>> Michael Flynn, and other advisors to Donald Trump's presidential campaign were in touch with Kremlin linked individuals at least 18 times last year, far more than previously disclosed by the White House. Three current and former government officials telling Reuters that contacts occurring by telephone and email between April and November of 2016.
A time when US Intelligence Services have concluded Russia was trying to interfere with the presidential election. Reporter Ned Parker has the story.>> After learning about these calls and contacts, Reuters spoke with several advisors to previous presidential campaigns, all of whom said, such a high number of calls and contacts, that number and volume is unusual.
>> Those includes six phone calls to Trump advisors, including Flynn by Russian ambassador, Sergey Kislyak, and 12 other calls or emails by individuals with links to the Kremlin.>> After the election, Flynn's contacts with Kislyak intensified. They were discussing how to create a back channel between then President Elect Donald Trump and Russian President Vladimir Putin to bypass the US National Security bureaucracy.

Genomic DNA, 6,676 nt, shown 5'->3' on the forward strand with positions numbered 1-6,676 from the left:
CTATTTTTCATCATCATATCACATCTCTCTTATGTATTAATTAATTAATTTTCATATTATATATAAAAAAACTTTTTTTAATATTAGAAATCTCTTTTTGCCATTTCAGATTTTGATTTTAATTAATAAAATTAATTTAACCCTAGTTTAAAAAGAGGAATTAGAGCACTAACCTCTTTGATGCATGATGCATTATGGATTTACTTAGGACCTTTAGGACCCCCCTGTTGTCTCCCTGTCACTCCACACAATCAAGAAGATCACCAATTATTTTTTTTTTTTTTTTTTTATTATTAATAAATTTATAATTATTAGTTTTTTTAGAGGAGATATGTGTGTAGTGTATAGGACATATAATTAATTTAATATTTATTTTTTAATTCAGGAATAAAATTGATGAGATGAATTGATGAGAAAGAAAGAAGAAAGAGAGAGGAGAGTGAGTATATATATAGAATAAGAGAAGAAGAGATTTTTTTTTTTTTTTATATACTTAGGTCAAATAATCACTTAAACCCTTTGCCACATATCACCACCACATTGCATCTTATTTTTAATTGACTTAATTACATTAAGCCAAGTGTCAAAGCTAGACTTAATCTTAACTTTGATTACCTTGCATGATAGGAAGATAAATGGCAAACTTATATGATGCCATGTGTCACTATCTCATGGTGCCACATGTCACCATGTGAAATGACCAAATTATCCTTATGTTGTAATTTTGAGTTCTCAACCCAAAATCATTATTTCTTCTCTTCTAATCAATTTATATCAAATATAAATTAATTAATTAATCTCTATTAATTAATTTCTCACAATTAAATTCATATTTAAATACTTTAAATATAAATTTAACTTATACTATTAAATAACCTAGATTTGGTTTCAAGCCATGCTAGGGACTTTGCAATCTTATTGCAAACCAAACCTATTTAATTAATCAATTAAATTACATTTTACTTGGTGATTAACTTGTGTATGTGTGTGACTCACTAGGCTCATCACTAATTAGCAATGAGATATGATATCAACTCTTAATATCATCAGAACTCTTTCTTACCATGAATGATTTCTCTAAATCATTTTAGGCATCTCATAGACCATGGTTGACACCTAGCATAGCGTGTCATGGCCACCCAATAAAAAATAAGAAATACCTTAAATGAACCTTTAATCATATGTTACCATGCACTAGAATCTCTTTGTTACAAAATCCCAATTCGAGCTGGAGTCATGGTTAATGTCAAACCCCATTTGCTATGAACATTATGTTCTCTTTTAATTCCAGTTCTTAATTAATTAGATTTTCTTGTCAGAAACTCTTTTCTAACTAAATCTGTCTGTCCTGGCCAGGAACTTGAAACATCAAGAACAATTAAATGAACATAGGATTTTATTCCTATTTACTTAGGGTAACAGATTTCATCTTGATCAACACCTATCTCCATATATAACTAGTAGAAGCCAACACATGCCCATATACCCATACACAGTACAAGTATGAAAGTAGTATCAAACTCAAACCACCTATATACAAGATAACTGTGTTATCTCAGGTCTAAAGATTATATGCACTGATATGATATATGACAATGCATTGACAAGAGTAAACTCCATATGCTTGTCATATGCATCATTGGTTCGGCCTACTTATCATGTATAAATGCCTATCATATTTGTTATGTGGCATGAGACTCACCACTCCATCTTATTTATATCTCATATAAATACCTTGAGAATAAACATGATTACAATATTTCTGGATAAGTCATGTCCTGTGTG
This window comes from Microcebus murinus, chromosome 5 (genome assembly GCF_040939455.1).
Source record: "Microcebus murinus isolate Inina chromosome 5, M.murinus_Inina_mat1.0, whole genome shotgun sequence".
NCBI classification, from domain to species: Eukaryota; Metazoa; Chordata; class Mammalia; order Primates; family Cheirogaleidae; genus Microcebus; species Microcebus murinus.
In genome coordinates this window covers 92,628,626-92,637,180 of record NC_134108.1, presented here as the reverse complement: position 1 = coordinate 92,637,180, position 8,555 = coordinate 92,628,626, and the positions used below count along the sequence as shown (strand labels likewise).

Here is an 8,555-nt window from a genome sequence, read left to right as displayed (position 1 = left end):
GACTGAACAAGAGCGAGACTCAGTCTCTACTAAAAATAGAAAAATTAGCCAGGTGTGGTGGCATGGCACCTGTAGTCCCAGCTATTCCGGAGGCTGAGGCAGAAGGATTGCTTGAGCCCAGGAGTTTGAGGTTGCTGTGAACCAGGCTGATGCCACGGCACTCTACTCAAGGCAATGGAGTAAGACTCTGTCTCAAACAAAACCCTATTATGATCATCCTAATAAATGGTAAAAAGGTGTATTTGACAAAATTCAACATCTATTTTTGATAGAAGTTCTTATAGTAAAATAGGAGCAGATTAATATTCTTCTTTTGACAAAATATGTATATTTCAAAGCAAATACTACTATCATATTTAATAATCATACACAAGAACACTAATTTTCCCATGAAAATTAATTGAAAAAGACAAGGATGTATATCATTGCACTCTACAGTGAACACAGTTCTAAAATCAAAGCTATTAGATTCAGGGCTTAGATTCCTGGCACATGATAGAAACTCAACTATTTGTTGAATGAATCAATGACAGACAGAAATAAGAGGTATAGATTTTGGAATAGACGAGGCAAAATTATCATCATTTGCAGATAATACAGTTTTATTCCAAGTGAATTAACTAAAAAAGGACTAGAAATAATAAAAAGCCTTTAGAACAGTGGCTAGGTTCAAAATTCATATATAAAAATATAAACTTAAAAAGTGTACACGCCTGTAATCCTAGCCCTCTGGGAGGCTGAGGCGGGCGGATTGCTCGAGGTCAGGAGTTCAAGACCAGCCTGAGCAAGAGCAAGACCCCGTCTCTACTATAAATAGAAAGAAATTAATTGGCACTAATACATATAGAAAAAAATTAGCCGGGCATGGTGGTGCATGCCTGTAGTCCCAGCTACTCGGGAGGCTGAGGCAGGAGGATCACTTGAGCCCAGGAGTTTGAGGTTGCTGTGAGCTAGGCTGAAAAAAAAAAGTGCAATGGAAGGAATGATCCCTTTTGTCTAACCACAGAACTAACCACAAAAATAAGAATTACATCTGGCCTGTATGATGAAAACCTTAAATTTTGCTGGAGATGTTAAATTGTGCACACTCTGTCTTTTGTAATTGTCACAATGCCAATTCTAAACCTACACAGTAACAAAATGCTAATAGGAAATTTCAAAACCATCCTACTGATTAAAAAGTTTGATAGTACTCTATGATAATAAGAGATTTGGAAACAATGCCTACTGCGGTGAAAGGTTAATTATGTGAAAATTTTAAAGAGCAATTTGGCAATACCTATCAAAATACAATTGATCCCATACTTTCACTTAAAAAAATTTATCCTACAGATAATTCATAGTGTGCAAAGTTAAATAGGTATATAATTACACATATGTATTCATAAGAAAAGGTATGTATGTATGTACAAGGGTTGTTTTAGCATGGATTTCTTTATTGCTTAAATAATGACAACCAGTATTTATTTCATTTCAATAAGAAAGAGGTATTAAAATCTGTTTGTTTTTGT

The feeling was that the Russians were concerned that the US National Security bureaucracy would, perhaps, poison the efforts between the incoming Trump administration and Trump aides and Russia to improve the fraught US-Russia relationship. The thinking was having a back channel would be a way to avoid what the Russians saw as a hostile bureaucracy.
>> The sources said there was no evidence of wrongdoing or collusion between the campaign and Russia, nor did they indicate whether Trump himself had played any role in the overtures. But they show that contacts happened more often than Trump and his advisors have admitted. The revelation comes a week after Trump fired FBI Director James Comey, just as the Bureau was investigating the Trump campaign's links to Russia.
And as an associate of Comey's tells Reuters, the President asked Comey to shut down the Bureau's investigation of Flynn, forced to resign as National Security Advisor, over previously disclosed contacts with Russia. The White House did not respond to requests for comment on the contacts.